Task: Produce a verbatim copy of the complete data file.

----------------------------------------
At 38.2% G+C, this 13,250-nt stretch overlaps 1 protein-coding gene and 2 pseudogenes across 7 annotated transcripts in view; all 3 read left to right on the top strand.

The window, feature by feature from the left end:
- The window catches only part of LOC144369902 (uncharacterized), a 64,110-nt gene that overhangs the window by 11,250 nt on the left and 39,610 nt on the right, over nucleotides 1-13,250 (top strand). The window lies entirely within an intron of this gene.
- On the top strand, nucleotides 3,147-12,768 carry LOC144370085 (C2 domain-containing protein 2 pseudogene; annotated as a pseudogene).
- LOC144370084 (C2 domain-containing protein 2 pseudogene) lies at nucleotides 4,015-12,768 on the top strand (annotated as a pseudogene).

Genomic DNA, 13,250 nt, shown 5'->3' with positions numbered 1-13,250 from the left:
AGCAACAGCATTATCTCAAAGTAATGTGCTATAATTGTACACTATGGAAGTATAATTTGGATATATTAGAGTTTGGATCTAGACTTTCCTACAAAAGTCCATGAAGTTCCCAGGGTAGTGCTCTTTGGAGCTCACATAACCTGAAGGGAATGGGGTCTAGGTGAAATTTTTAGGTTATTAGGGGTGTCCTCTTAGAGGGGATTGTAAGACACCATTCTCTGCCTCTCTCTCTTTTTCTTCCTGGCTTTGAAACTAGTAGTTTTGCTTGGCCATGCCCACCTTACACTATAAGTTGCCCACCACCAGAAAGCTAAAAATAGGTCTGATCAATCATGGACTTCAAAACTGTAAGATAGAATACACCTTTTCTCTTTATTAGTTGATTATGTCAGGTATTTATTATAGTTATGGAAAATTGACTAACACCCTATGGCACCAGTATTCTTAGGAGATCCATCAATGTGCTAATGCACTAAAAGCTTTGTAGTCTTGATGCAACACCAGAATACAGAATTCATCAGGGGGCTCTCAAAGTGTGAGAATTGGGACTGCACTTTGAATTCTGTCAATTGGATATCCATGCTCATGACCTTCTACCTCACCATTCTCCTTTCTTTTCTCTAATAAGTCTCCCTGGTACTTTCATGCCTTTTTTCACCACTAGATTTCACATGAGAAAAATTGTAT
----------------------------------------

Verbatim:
At 38.2% G+C, this 13,250-nt stretch overlaps 1 protein-coding gene and 2 pseudogenes across 7 annotated transcripts in view; all 3 read left to right on the top strand.

The window, feature by feature from the left end:
- The window catches only part of LOC144369902 (uncharacterized), a 64,110-nt gene that overhangs the window by 11,250 nt on the left and 39,610 nt on the right, over nucleotides 1-13,250 (top strand). The window lies entirely within an intron of this gene.
- On the top strand, nucleotides 3,147-12,768 carry LOC144370085 (C2 domain-containing protein 2 pseudogene; annotated as a pseudogene).
- LOC144370084 (C2 domain-containing protein 2 pseudogene) lies at nucleotides 4,015-12,768 on the top strand (annotated as a pseudogene).

Genomic DNA, 13,250 nt, shown 5'->3' with positions numbered 1-13,250 from the left:
AGCAACAGCATTATCTCAAAGTAATGTGCTATAATTGTACACTATGGAAGTATAATTTGGATATATTAGAGTTTGGATCTAGACTTTCCTACAAAAGTCCATGAAGTTCCCAGGGTAGTGCTCTTTGGAGCTCACATAACCTGAAGGGAATGGGGTCTAGGTGAAATTTTTAGGTTATTAGGGGTGTCCTCTTAGAGGGGATTGTAAGACACCATTCTCTGCCTCTCTCTCTTTTTCTTCCTGGCTTTGAAACTAGTAGTTTTGCTTGGCCATGCCCACCTTACACTATAAGTTGCCCACCACCAGAAAGCTAAAAATAGGTCTGATCAATCATGGACTTCAAAACTGTAAGATAGAATACACCTTTTCTCTTTATTAGTTGATTATGTCAGGTATTTATTATAGTTATGGAAAATTGACTAACACCCTATGGCACCAGTATTCTTAGGAGATCCATCAATGTGCTAATGCACTAAAAGCTTTGTAGTCTTGATGCAACACCAGAATACAGAATTCATCAGGGGGCTCTCAAAGTGTGAGAATTGGGACTGCACTTTGAATTCTGTCAATTGGATATCCATGCTCATGACCTTCTACCTCACCATTCTCCTTTCTTTTCTCTAATAAGTCTCCCTGGTACTTTCATGCCTTTTTTCACCACTAGATTTCACATGAGAAAAATTGTAT